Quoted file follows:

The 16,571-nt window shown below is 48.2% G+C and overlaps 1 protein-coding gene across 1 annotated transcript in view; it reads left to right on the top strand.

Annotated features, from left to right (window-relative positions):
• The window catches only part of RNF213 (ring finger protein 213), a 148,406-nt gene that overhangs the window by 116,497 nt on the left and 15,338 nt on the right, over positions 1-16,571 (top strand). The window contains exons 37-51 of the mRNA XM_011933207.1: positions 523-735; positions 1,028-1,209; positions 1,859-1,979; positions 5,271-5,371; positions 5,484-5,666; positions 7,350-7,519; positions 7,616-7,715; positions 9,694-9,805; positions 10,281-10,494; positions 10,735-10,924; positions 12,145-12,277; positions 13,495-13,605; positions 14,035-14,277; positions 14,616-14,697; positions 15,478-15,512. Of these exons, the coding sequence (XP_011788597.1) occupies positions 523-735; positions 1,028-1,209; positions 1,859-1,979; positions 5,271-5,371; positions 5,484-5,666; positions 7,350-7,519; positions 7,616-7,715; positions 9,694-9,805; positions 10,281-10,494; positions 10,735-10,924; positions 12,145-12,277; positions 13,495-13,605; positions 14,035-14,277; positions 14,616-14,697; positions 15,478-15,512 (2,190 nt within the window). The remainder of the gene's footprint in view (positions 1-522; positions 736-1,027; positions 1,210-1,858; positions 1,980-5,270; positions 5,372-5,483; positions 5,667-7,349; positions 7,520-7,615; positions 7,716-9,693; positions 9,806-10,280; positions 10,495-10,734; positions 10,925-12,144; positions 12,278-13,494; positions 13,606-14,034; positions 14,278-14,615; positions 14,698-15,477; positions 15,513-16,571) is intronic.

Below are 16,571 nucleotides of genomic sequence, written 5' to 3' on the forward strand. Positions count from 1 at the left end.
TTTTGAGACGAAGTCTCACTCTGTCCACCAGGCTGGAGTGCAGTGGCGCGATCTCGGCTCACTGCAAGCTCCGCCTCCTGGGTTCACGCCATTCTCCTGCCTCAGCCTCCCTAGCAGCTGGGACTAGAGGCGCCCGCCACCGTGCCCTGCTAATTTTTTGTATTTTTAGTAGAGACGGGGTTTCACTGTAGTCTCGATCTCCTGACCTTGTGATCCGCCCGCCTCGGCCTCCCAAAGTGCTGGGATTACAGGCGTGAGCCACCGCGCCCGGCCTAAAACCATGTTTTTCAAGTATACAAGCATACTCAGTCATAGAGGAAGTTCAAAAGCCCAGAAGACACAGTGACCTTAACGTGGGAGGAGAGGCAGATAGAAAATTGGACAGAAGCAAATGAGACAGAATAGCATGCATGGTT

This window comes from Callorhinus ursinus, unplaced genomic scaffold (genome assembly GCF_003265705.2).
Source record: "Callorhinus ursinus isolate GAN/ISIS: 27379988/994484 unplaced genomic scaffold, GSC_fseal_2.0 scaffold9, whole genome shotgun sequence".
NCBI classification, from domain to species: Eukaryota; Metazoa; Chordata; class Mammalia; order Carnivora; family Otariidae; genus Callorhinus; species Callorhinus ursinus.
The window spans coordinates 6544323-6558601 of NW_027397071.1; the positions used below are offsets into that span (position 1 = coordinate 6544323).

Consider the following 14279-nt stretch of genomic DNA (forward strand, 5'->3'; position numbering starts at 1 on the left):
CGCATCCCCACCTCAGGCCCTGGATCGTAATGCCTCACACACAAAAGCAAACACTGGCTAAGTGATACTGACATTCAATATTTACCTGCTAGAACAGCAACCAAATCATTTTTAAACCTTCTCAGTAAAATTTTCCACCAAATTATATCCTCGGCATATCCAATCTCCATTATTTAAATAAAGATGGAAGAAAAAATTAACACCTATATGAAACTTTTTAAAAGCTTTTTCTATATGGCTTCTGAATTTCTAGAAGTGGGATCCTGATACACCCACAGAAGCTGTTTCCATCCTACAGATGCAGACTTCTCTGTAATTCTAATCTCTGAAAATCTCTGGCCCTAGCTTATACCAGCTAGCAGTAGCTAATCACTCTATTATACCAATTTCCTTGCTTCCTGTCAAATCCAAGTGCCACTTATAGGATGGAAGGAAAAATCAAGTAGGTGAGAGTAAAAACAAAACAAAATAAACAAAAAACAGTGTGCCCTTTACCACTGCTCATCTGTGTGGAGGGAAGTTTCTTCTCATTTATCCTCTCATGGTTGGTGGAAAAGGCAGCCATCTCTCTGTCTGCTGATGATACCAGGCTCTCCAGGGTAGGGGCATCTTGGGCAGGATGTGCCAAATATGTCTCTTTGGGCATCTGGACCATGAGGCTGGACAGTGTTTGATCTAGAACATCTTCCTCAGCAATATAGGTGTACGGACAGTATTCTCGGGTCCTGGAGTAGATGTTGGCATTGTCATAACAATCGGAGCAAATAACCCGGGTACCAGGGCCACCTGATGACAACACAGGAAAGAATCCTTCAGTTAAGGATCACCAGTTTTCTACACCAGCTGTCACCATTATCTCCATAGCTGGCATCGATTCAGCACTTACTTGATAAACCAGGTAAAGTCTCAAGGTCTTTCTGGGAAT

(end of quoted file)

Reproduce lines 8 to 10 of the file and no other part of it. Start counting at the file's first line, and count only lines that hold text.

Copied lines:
NCBI classification, from domain to species: Eukaryota; Metazoa; Chordata; class Mammalia; order Carnivora; family Otariidae; genus Callorhinus; species Callorhinus ursinus.
The window spans coordinates 6544323-6558601 of NW_027397071.1; the positions used below are offsets into that span (position 1 = coordinate 6544323).

Consider the following 14279-nt stretch of genomic DNA (forward strand, 5'->3'; position numbering starts at 1 on the left):